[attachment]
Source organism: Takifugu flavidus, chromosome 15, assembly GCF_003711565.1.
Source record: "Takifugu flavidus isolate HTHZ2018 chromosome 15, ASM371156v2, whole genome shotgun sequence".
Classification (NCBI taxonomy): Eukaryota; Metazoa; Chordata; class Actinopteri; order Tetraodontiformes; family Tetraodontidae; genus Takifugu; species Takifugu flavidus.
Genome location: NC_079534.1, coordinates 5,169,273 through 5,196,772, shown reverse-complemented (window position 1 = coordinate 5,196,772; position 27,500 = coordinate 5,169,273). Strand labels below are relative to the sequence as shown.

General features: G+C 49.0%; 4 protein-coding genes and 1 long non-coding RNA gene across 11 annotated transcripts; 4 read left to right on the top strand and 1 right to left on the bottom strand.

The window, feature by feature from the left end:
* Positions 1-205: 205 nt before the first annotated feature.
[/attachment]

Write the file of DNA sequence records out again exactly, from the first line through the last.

Source organism: Takifugu flavidus, chromosome 15, assembly GCF_003711565.1.
Source record: "Takifugu flavidus isolate HTHZ2018 chromosome 15, ASM371156v2, whole genome shotgun sequence".
Classification (NCBI taxonomy): Eukaryota; Metazoa; Chordata; class Actinopteri; order Tetraodontiformes; family Tetraodontidae; genus Takifugu; species Takifugu flavidus.
Genome location: NC_079534.1, coordinates 5,169,273 through 5,196,772, shown reverse-complemented (window position 1 = coordinate 5,196,772; position 27,500 = coordinate 5,169,273). Strand labels below are relative to the sequence as shown.

General features: G+C 49.0%; 4 protein-coding genes and 1 long non-coding RNA gene across 11 annotated transcripts; 4 read left to right on the top strand and 1 right to left on the bottom strand.

The window, feature by feature from the left end:
* Positions 1-205: 205 nt before the first annotated feature.